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Simeon the Yemenite

From Wikipedia, the free encyclopedia

Simeon the Yemenite (Hebrew: שמעון התֵּימָנִי‎, translit: Shimon HaTeimani) or the variant Simeon of Timnah (Hebrew: שמעון התִּימְנִי‎, romanizedShimon HaTimni) (fl. c. 80 - 120 CE)[1] was a third-generation Tanna of possible Yemenite origin who was active in Judaea.[2]

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Transcription

Contents

Life

He was one of the three Simeons who were considered among the great "students" of the generation before the Bar Kokhba Revolt, the other two being Ben Azzai and Ben Zoma.[3] His teachers were Rabbi Joshua ben Hananiah, Rabbi Akiva and Rabbi Tarfon.[4][5] He had a daily study session with Judah ben Baba.[6] His teachings recorded in the Mishnah and Baraitot generally refer to matters of Halakhah, only a few being of an Aggadic nature.[4] Renowned for his ability to solve complex issues,[7] he was one of the most important sages of the Sanhedrin in Jabneh and was among the few who were proficient in seventy languages.[4] He reportedly died at a young age before gaining ordination and is therefore never referred to as "Rabbi".[7]

He is noted for saying: "A bastard is anyone who is born from an [illegal] union for which his parents are liable to kareth",[8] and which teaching comes to exclude a single parent who gave birth to a child outside of wedlock, and whose child is often wrongly called "bastard" under common law.

Origin

There is a dispute regarding Rabbi Simeon's origin, whether he was from Yemen or from the Judean town of Timnah. This is due to a variant reading of the Hebrew word "תימני" which can either be pronounced as "Teimani" or "Timni". A reference in tractate Ketubot is identified by Adin Steinsaltz as being "Shimon HaTimni", named so after his native town of Timnah.[4] This is a position taken by earlier commentators, such as Rashi (Ta'anit 19a), Bartenura (Mishnah Ta'anit 3, 7) and Machzor Vitri.[9] Steinsaltz suggest's he was active in his hometown, though he seems to have spent much of his time in the academy at Jabneh.[4] Other commentators believe this tanna was from Yemen, a view taken by Jacob Emden.[10] One attempt to reconcile the issue based on a list of tannaim prepared by Maimonides suggests that there were in fact two rabbis, one from Yemen and one from Timnah.[11] Another view suggests that he was from Teman, an important city of ancient Edom,[12] a view ratified by the Jewish Encyclopedia which calls him "Simeon of Teman".[13]

Selection of teachings

  • Simeon the Yemenite said: It was due to the observance of circumcision that God divided the Sea for them.[14]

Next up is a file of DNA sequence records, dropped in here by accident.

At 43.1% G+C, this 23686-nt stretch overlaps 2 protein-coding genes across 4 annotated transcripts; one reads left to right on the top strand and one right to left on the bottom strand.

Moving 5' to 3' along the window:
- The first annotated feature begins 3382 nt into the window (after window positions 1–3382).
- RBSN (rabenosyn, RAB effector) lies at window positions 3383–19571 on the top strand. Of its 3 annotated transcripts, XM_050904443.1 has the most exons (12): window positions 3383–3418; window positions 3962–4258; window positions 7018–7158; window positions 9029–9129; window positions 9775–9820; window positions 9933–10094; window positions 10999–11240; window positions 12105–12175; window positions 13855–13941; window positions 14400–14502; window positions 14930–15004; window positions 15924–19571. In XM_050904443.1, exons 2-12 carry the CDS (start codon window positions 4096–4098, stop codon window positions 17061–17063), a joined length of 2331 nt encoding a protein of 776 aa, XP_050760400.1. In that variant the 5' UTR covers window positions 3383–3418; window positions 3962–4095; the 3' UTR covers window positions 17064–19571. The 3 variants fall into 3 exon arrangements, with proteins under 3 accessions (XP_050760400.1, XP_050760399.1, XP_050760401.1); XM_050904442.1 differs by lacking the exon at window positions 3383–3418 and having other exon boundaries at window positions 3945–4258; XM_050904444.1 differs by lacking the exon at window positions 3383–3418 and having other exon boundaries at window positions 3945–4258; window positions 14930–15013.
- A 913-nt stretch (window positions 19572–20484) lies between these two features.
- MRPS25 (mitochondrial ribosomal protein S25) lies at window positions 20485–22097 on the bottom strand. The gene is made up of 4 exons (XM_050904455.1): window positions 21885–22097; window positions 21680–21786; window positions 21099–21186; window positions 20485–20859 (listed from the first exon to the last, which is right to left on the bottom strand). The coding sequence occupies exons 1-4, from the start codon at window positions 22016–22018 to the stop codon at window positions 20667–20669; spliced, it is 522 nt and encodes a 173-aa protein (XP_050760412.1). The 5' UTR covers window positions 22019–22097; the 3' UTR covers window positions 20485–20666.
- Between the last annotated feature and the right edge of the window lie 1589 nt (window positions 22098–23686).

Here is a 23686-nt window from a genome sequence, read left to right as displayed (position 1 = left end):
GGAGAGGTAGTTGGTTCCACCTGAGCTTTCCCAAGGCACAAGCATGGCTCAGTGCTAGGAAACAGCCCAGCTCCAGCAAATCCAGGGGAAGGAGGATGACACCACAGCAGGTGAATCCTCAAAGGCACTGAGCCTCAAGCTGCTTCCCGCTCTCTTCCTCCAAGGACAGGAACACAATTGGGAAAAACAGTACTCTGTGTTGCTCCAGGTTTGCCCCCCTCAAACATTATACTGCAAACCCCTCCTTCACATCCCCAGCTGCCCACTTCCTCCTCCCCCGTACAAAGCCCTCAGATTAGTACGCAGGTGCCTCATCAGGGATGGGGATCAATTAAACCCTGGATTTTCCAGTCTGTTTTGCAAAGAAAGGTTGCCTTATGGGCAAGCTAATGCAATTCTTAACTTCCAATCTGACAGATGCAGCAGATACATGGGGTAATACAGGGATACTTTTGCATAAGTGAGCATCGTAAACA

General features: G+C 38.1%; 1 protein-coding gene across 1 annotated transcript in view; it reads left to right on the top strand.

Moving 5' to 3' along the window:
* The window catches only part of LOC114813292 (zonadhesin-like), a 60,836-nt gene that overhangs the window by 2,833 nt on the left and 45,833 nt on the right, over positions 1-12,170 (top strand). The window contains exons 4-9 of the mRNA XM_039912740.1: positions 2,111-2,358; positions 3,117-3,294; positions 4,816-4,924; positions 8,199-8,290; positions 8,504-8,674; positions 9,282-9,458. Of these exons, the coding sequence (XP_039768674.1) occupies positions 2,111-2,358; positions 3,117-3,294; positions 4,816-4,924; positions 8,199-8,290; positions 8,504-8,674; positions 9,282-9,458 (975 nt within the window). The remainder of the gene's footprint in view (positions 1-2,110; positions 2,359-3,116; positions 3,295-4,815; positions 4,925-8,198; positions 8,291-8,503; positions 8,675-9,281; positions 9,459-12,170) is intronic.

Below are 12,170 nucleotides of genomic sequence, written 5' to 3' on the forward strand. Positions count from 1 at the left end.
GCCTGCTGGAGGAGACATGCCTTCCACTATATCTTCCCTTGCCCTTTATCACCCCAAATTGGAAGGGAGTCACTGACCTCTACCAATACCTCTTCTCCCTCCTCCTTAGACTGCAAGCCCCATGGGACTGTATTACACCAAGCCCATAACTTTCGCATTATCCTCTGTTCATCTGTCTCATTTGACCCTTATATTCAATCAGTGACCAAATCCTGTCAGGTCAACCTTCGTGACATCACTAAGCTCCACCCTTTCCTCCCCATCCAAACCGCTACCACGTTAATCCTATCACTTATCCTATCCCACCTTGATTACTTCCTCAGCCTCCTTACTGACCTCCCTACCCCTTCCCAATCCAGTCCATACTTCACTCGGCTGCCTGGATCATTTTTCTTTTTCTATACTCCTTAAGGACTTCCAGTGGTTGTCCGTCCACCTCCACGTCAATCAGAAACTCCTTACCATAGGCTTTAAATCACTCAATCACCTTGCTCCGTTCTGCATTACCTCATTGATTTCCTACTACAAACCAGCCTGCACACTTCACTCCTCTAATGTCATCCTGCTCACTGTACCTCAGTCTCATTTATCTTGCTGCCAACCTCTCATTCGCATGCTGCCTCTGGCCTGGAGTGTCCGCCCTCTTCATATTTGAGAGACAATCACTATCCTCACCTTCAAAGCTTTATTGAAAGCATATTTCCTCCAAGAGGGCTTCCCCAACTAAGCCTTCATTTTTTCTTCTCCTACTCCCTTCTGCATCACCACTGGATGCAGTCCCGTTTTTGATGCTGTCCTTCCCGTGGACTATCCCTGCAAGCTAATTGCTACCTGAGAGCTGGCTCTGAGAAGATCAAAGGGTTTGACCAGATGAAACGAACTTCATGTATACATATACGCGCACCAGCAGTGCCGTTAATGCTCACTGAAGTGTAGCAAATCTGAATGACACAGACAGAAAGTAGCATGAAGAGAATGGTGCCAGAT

• Simeon the Yemenite said: They also sound the horn in the case of pestilence, but the Sages did not agree with him.[15]

External links

References

  1. ^ Shimon Applebaum (1976). Prolegomena to the study of the Second Jewish Revolt (A.D. 132-135). British Archaeological Reports. p. 21. Retrieved 31 August 2011.
  2. ^ Lee I. Levine (1 December 1994). The Galilee in late antiquity. Jewish Theological Seminary of America. p. 172. ISBN 978-0-674-34114-2. Retrieved 29 August 2011.
  3. ^ Gedalia Alon (June 1977). The Jews in their land in the Talmudic age, 70-640 C.E. Magnes Press, the Hebrew University. p. 475. Retrieved 29 August 2011.
  4. ^ a b c d e Adin Steinsaltz (23 November 1993). The Talmud: The Steinsaltz Edition : Tractate Ketubot. Random House. p. 14. ISBN 978-0-679-42694-3. Retrieved 31 August 2011.
  5. ^ Y. M. Lau (2006). Rav Lau on Pirkei Avos: A Comprehensive Commentary on Ethics of the Fathers. Mesorah Publications. p. 304. ISBN 978-1-4226-0069-6. Retrieved 31 August 2011.
  6. ^ Mireille Hadas-Lebel (1 December 2006). Jerusalem against Rome. Peeters Publishers. p. 281. ISBN 978-90-429-1687-6. Retrieved 29 August 2011.
  7. ^ a b Yosaif Asher Weiss (2007). A daily dose of Torah. Artscroll-Mesorah Publications. p. 228. ISBN 978-1-4226-0601-8. Retrieved 31 August 2011.
  8. ^ Mishnah Yebamot 4:13; Babylonian Talmud, Yebamot 49a
  9. ^ Nezikin Mishnah; Gavriel Finkel; Yehezkel Danziger (30 March 2007). The Mishnah. Mesorah Publications. p. 256. ISBN 978-1-4226-0521-9. Retrieved 31 August 2011.
  10. ^ Yehudah Leṿi Naḥum; Joseph Tobi (1981). מיצירות ספרותיות מתימן. הוצאת מפעל חשיפת גנזי תימן. p. 110. Retrieved 1 September 2011.
  11. ^ שמעון התִּימְנִי או שמעון התֵּימָנִי, nosachteiman.co.il.
  12. ^ סלומון רובין (1888). מעשה מרכבה: אשר חזה הנביא יחזקאל : מבואר ברוח הבקרת החדשה בשני ספרים. בדפוס של געארג בראג. Retrieved 1 September 2011.
  13. ^ "Simeon of Teman". Jewish Encyclopedia. 1906. Retrieved 26 November 2011.
  14. ^ Fordham University (1992). Thought. Fordham University Press. p. 415. Retrieved 2 September 2011.
  15. ^ Leo Auerbach (4 May 2005). The Babylonian Talmud in Selection. Kessinger Publishing. p. 137. ISBN 978-1-4191-1951-4. Retrieved 2 September 2011.

This page was last edited on 21 August 2019, at 06:59
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